Could a trail someday link Aztec and Farmington? Regional planning committee is optimistic

Hannah Grover
Farmington Daily Times
A trail runs through Riverside Park in Aztec. The Farmington Metropolitan Planning Organization has discussed a potential trail connecting Aztec to Farmington.

AZTEC — As San Juan County seeks to diversify the economy by promoting outdoor recreation, the Farmington Metropolitan Planning Organization is considering a trail system linking Farmington and Aztec.

The proposed route would follow the old railroad right of way. While much of that right of way remains in the public domain, other sections would have to be acquired.

Farmington is currently in the process of developing a trail system that spans the length of the city along the Animas River. Aztec has some trails along the river as well, including connecting Aztec Ruins National Monument with the downtown corridor.

MPO staff presented information about a proposed trail during the Feb. 25 policy committee meeting, however the technical committee has also been discussing the possibility.

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The Animas River runs along one of Farmington's planned trail areas located off of County Road 3000 in east Farmington.

The Farmington Metropolitan Planning Organization consists of representatives from Farmington, Aztec, Kirtland, Bloomfield, San Juan County and the New Mexico Department of Transportation. The member entities discuss and plan for the future of transportation including roads and trails.

Both the Farmington and Aztec committee members expressed support for a linking trail.

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“I know that in Farmington we’re heavily invested in our river trail,” said MPO Policy Committee Chairman and Farmington City Councilor Sean Sharer.

Sharer said it would be nice if someone could get on the trails on one side of Farmington and take them all the way to Aztec and “not have to worry about getting ran over by a car.”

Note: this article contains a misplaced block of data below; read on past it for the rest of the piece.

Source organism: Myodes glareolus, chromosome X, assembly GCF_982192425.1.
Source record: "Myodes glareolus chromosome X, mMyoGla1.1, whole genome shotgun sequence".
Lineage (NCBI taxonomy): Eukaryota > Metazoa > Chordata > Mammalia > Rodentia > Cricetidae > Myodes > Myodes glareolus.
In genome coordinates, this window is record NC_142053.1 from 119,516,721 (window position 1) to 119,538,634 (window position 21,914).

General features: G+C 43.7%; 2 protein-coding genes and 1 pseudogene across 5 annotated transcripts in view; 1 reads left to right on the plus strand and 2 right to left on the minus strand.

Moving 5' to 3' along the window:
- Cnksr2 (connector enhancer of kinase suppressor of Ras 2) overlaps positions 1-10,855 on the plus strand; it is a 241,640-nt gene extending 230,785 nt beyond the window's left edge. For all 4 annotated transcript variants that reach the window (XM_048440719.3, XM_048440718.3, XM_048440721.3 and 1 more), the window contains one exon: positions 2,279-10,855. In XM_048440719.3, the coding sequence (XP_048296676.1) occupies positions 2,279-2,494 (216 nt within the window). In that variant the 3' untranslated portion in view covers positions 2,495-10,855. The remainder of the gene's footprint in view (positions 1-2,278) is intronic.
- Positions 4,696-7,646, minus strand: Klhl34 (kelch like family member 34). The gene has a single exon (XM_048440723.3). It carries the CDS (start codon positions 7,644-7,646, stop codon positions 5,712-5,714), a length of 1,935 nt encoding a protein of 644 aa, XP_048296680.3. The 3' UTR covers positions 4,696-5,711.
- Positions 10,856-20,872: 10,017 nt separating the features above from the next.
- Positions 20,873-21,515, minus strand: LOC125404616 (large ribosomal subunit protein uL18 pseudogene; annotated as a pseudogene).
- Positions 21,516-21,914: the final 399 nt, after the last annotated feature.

A woman jogs along a trail, Thursday, Aug. 27, 2020, in Animas Park in Farmington.

He added that he thinks it would be a good investment for the community, especially from a biking perspective.

Commissioner Rosalyn Fry, who represents Aztec on the MPO Policy Committee, said everyone she has talked to has been excited that it might be a possibility.

“With the interest in diversifying our economy and drawing more tourism in plus providing trails for the folks that live here, I think it’s an excellent idea,” she said.

The MPO hopes there could be federal funding for such an initiative.

Pedestrians cross a bridge, Thursday, Feb. 25, 2021, in Aztec's Riverside Park.

Changes could be coming to metropolitan statistical area criteria

The MPO Policy Committee also expressed concerns about a proposal at the federal level that could result in Farmington losing its status as a metropolitan statistical area. This proposal would increase the population requirements for a metropolitan statistical area. Currently, the Farmington Metropolitan Statistical Area encompasses San Juan County. If the population requirements were to change, Farmington would become a micropolitan statistical area.

The Policy Committee expressed concerns that this could harm efforts to attract businesses to the area.

Hannah Grover covers government for The Daily Times. She can be reached at 505-564-4652 or via email at

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